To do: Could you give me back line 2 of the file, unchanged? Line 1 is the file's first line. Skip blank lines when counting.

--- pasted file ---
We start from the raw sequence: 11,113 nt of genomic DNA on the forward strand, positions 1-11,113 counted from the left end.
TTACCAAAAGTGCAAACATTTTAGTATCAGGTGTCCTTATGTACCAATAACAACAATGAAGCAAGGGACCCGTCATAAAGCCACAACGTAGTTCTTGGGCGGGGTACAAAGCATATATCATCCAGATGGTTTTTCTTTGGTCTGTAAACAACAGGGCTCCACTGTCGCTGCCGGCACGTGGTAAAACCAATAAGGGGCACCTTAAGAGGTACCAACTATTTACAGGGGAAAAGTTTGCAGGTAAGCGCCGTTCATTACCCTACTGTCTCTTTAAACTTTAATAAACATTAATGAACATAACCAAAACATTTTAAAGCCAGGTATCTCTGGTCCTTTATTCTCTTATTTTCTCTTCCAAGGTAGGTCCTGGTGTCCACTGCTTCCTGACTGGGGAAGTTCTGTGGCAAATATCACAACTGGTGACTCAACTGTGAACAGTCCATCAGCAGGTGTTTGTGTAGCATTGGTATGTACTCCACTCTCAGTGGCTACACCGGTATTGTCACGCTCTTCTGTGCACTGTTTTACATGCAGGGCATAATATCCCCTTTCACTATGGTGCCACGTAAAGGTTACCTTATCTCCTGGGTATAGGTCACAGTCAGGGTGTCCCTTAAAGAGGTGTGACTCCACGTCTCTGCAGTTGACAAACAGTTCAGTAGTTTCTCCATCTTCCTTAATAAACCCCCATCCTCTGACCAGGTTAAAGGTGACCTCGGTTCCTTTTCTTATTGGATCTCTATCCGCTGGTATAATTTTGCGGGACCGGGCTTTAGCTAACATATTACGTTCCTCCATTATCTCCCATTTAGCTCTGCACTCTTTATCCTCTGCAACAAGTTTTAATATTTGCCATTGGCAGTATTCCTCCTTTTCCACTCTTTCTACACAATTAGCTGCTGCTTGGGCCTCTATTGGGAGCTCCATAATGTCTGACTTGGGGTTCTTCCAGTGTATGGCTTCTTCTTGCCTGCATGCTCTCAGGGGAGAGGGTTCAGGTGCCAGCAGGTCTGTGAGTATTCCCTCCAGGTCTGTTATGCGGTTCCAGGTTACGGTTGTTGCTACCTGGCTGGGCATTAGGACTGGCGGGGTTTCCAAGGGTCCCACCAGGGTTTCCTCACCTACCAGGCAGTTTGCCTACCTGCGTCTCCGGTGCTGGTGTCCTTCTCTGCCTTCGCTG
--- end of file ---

TTACCAAAAGTGCAAACATTTTAGTATCAGGTGTCCTTATGTACCAATAACAACAATGAAGCAAGGGACCCGTCATAAAGCCACAACGTAGTTCTTGGGCGGGGTACAAAGCATATATCATCCAGATGGTTTTTCTTTGGTCTGTAAACAACAGGGCTCCACTGTCGCTGCCGGCACGTGGTAAAACCAATAAGGGGCACCTTAAGAGGTACCAACTATTTACAGGGGAAAAGTTTGCAGGTAAGCGCCGTTCATTACCCTACTGTCTCTTTAAACTTTAATAAACATTAATGAACATAACCAAAACATTTTAAAGCCAGGTATCTCTGGTCCTTTATTCTCTTATTTTCTCTTCCAAGGTAGGTCCTGGTGTCCACTGCTTCCTGACTGGGGAAGTTCTGTGGCAAATATCACAACTGGTGACTCAACTGTGAACAGTCCATCAGCAGGTGTTTGTGTAGCATTGGTATGTACTCCACTCTCAGTGGCTACACCGGTATTGTCACGCTCTTCTGTGCACTGTTTTACATGCAGGGCATAATATCCCCTTTCACTATGGTGCCACGTAAAGGTTACCTTATCTCCTGGGTATAGGTCACAGTCAGGGTGTCCCTTAAAGAGGTGTGACTCCACGTCTCTGCAGTTGACAAACAGTTCAGTAGTTTCTCCATCTTCCTTAATAAACCCCCATCCTCTGACCAGGTTAAAGGTGACCTCGGTTCCTTTTCTTATTGGATCTCTATCCGCTGGTATAATTTTGCGGGACCGGGCTTTAGCTAACATATTACGTTCCTCCATTATCTCCCATTTAGCTCTGCACTCTTTATCCTCTGCAACAAGTTTTAATATTTGCCATTGGCAGTATTCCTCCTTTTCCACTCTTTCTACACAATTAGCTGCTGCTTGGGCCTCTATTGGGAGCTCCATAATGTCTGACTTGGGGTTCTTCCAGTGTATGGCTTCTTCTTGCCTGCATGCTCTCAGGGGAGAGGGTTCAGGTGCCAGCAGGTCTGTGAGTATTCCCTCCAGGTCTGTTATGCGGTTCCAGGTTACGGTTGTTGCTACCTGGCTGGGCATTAGGACTGGCGGGGTTTCCAAGGGTCCCACCAGGGTTTCCTCACCTACCAGGCAGTTTGCCTACCTGCGTCTCCGGTGCTGGTGTCCTTCTCTGCCTTCGCTG